|March 1963 - 1106 Diceman Avenue
Group: alt.assassination.jfk · Group Profile
Author: curtjester1 Date: Jul 8, 2008 05:03
In late March architect Daniel Thomas McGown flew from his hometown of
Memphis to Austin, Texas to review plans for a new building at the
University of Texas. Following his review McGown rented a car and drove
to Fort Worth on Friday, March 29 and had dinner with his cousin, attorney
George Q. McGown.
After dinner Daniel telephoned his wife in Memphis and wished her happy
birthday. He then drove to Dallas and rented a room at the Adolphus Hotel
so that he could be closer to Love Field for his flight home the next day.
Shortly before midnight McGown walked across the street to the Carousel
Club. As he walked up the stairs to the second floor he was told by a
stocky, heavy-set man the club was closing for the evening.
The next morning (March 30) McGown returned to the entrance of the
Carrousel Club to look at photographs of the strip-tease dancers when a
man crowded in between him and the display cases. McGown said:
"As I was standing there looking at the dsplay case a man crowded in
between me and the display case-apparently to see what I was looking at.
As he movedon around to leave, he accidently knocked all the mail out of
the mailbox that was on the door. The mail that was scattered over the
floor of the entry was a couple of magazines, a few large pieces of mail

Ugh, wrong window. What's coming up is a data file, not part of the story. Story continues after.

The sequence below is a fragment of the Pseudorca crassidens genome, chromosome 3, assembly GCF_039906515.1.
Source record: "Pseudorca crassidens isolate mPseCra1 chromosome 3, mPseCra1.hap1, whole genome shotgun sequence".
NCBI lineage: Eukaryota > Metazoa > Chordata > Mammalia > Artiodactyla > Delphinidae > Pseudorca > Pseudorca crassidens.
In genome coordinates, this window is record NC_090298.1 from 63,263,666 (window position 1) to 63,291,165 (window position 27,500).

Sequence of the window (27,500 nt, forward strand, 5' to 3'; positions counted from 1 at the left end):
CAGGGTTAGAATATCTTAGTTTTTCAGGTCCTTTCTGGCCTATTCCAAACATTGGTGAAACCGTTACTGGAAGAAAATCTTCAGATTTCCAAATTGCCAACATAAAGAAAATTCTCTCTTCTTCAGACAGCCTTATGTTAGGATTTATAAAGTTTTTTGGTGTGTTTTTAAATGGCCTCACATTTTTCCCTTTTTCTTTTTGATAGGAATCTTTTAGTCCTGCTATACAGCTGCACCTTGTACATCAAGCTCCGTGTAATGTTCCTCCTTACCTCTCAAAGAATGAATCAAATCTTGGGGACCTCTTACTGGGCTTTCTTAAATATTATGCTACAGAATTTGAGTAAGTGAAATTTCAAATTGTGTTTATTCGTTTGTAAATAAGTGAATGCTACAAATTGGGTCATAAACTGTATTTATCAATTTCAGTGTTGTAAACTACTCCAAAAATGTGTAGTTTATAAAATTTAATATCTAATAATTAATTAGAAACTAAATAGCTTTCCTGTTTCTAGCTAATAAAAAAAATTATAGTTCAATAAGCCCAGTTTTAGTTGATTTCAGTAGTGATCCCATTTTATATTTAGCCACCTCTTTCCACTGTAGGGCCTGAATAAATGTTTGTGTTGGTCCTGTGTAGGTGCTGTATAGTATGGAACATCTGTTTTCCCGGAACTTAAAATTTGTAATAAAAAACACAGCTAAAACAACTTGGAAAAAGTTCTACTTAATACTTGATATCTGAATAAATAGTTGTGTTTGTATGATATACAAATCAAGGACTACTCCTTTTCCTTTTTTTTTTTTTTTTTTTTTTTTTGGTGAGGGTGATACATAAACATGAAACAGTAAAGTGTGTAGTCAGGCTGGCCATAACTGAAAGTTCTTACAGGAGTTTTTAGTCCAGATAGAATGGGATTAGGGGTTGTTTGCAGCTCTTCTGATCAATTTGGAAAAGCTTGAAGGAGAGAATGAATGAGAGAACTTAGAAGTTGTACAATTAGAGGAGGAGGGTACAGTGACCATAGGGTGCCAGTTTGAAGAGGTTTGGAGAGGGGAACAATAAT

and three letters of the same size envelopes all addressed to the same
person: 'Jake Rubenstein.' All of the senders appeared to be girls
names-two of the letters return addresses were in Fort Worth, but the
other was from a Dallas address. The Dallas letter interested me or
rather caught my attention because the name read 'Lee Oswald' and I had a
friend in Memphis with the same last name (McGown's friend from Memphis
was a former member of the Board of Education named Felix Oswalt). The
thought occurred to me that these letters were applicants for performers
in the Carrousel and that Jake Rubenstein was the manager who turned me
away the night before. I made a mental note of the street address which
was Diceman Street. I do not remember the number. I do not believe that
at that moment I definitely planned to go to that address but I wanted to
sight see some of Dallas as my flight time was mid-afternoon. After
driving about for sometime and studying the map (a 1962 map which he kept)
I found I was very close to Diceman Street. I thought I might drop by and
see if Lee Oswald was related to my friend and also to see if she was an
applicant for a performing strip-tease artist. I found the address which
was a typical newly constructed apartment, having entrances along one side
with a balcony walk for the second floor. The mail box directory was close
to the street and when I found the Oswald box I discovered the name
'Harvey' was included-so, I had misinterpreted the name on the letter as
being female-I left immediately and did not attempt to make a call."
In late Marc 1963, while LEE Harvey Oswald was living inan apartment at
1106 Diceman Avenue, HARVEY Oswald and Marina were living several miles
away at 214 W. Neely.
Daniel Thomas McGown was, like Timmer, McBride, the Marines who first
bunked with HARVEY at MACS 9, Valentine Ashworth, Mrs. Davis, Martinez
Malo, Oscar Deslatte, James Spencer, William Huffman, Robert Tabor, Ray
Carnay, Charles Notto, Steve Landes, Leander D'Avy, Donald P. Norton, and
others, ignored by FBI and never interviewed by the Warren Commission.
These people's testimony placed Oswald in a location that contradicted the
Commission's version of "Lee Harvey Oswald's" background and threatened to
expose the two Oswald.